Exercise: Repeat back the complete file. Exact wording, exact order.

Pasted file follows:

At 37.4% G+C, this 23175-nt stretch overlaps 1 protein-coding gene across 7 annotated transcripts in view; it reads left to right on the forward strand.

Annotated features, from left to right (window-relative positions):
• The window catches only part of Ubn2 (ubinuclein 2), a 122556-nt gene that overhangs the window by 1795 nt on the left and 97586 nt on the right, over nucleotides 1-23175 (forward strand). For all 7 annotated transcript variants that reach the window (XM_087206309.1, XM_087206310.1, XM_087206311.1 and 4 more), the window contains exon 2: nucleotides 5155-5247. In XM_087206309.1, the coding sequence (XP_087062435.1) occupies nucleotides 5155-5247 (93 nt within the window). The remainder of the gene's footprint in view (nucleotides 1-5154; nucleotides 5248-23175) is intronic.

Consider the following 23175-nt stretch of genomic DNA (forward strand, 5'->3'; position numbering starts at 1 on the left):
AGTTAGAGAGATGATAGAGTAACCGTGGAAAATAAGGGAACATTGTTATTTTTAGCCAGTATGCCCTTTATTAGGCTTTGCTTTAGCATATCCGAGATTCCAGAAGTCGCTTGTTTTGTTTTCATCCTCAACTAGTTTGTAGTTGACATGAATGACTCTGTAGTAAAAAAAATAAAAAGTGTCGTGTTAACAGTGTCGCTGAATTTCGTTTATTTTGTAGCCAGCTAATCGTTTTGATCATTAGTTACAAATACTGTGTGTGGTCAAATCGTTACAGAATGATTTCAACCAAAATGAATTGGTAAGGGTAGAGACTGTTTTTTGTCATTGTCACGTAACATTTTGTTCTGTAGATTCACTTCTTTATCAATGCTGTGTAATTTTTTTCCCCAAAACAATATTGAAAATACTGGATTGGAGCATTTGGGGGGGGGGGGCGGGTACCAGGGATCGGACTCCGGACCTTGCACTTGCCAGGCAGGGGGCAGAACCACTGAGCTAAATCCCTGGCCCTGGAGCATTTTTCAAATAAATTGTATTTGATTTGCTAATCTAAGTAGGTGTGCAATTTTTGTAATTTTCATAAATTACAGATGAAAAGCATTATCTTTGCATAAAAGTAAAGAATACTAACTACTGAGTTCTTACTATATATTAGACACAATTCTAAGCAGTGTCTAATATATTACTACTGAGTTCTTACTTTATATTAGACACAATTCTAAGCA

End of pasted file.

At 37.4% G+C, this 23175-nt stretch overlaps 1 protein-coding gene across 7 annotated transcripts in view; it reads left to right on the forward strand.

Annotated features, from left to right (window-relative positions):
• The window catches only part of Ubn2 (ubinuclein 2), a 122556-nt gene that overhangs the window by 1795 nt on the left and 97586 nt on the right, over nucleotides 1-23175 (forward strand). For all 7 annotated transcript variants that reach the window (XM_087206309.1, XM_087206310.1, XM_087206311.1 and 4 more), the window contains exon 2: nucleotides 5155-5247. In XM_087206309.1, the coding sequence (XP_087062435.1) occupies nucleotides 5155-5247 (93 nt within the window). The remainder of the gene's footprint in view (nucleotides 1-5154; nucleotides 5248-23175) is intronic.

Consider the following 23175-nt stretch of genomic DNA (forward strand, 5'->3'; position numbering starts at 1 on the left):
AGTTAGAGAGATGATAGAGTAACCGTGGAAAATAAGGGAACATTGTTATTTTTAGCCAGTATGCCCTTTATTAGGCTTTGCTTTAGCATATCCGAGATTCCAGAAGTCGCTTGTTTTGTTTTCATCCTCAACTAGTTTGTAGTTGACATGAATGACTCTGTAGTAAAAAAAATAAAAAGTGTCGTGTTAACAGTGTCGCTGAATTTCGTTTATTTTGTAGCCAGCTAATCGTTTTGATCATTAGTTACAAATACTGTGTGTGGTCAAATCGTTACAGAATGATTTCAACCAAAATGAATTGGTAAGGGTAGAGACTGTTTTTTGTCATTGTCACGTAACATTTTGTTCTGTAGATTCACTTCTTTATCAATGCTGTGTAATTTTTTTCCCCAAAACAATATTGAAAATACTGGATTGGAGCATTTGGGGGGGGGGGGCGGGTACCAGGGATCGGACTCCGGACCTTGCACTTGCCAGGCAGGGGGCAGAACCACTGAGCTAAATCCCTGGCCCTGGAGCATTTTTCAAATAAATTGTATTTGATTTGCTAATCTAAGTAGGTGTGCAATTTTTGTAATTTTCATAAATTACAGATGAAAAGCATTATCTTTGCATAAAAGTAAAGAATACTAACTACTGAGTTCTTACTATATATTAGACACAATTCTAAGCAGTGTCTAATATATTACTACTGAGTTCTTACTTTATATTAGACACAATTCTAAGCA